Before you get excited over the news that bacteria have been found on the outside of the International Space Station (ISS), keep in mind that the microbes are likely to have come from humans.
Are the bacteria on the ISS's exterior from Earth, or from an extraterrestrial origin?
Though we’ve been waiting a very long time for confirmation that there is indeed life elsewhere in the universe other than on Earth, we still need to maintain a healthy degree of skepticism when it comes to news of alien life. Just recently, a Russian cosmonaut announced the discovery of bacteria on the outside of the ISS. “Bacteria that had not been there during the launch of the ISS module were found on the swabs,” cosmonaut Anton Shkaplerov told the news agency TASS. “So they have flown from somewhere in space and settled on the outside hull.”
However, it’s actually too early to be making claims that the bacteria have an extraterrestrial origin. Shkaplerov has also mentioned that they’ve sent the swabs to be experimented on, but details on that experiment are very thin.
Astronauts can bring microbes to the ISS, despite their best efforts not to.
As of now, with not many details on the bacteria, it seems to be more plausible that the bacteria actually came from Earth, hitching a ride with astronauts on the ISS. In fact, an earlier news report from TASS has said that astronauts had inadvertently brought bacteria onto the ISS through their tablets and other belongings.
But can Earth’s microorganisms survive the conditions in space? Not all can, but some will fare quite well. The near-indestructible tardigrades, for example, will be able to survive space. NASA has also reported that Corynebacterium and Propionibacterium have been found in abundance on the station. Meanwhile, the bacteria that hitchhiked on the tablets apparently were able to sneak out to the exterior of the ISS and were able to brave temperatures ranging from -150 to 150 degrees Celsius.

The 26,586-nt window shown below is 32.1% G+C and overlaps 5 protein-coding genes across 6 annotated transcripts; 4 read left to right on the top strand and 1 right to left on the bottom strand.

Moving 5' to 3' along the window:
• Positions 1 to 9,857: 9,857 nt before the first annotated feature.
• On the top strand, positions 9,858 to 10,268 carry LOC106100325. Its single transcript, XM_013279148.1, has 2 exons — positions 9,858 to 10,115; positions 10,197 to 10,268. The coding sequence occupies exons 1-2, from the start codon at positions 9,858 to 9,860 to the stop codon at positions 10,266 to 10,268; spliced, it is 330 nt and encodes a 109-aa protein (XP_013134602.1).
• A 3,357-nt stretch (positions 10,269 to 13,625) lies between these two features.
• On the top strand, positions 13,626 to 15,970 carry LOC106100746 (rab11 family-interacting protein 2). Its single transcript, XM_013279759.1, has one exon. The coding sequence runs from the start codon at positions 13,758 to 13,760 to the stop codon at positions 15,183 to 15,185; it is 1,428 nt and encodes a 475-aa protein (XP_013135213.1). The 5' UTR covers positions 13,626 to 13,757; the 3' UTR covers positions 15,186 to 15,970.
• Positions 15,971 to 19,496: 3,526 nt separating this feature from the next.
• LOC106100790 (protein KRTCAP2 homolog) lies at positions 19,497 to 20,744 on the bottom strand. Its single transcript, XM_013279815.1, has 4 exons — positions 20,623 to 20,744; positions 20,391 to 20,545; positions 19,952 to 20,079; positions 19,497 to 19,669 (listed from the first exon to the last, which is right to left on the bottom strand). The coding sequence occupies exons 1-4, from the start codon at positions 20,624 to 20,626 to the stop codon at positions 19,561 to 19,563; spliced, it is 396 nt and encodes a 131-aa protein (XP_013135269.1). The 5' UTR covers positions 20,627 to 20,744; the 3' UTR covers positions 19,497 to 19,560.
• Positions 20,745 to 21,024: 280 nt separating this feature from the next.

Of course, there’s another important question that needs to be addressed. Don’t space agencies make sure that everything and everyone they send off to space is sterilized so as to avoid the bacterial contamination of objects in space? The United Nations’ 1967 Outer Space Treaty, after all, made this one of the principles of space law.
The answer is yes. However, total sterility is impossible. Thus, there are guidelines that limit microbial contamination to just 500,000 bacterial spores. Though this seems like a lot, this amount is actually miniscule.
Mars rovers are limited to having just 300,000 bacterial spores.
Keeping microbial contamination to a minimum is important to the search for extraterrestrial life, for exactly the same reason why the discovery of bacteria on the outside of the ISS is controversial. Because we know that we’re bringing terrestrial bacteria to outer space, we can’t immediately be completely sure that any bacteria found in outer space didn’t come from us.
Searching for signs of life on Mars will be complicated because of the possible contamination by Earth’s bacteria. Mars may have once had life forms, so contamination by Earth’s bacteria may make things a little more convoluted than we’d like. If our bacteria does contaminate Mars, scientists are hoping that the microbes won’t be able to survive the planet’s harsh conditions.
We’re not sure yet if extraterrestrial life has indeed been discovered, or if the bacteria on the hull of the ISS are actually from Earth. However, it’s more likely that it’s the latter.
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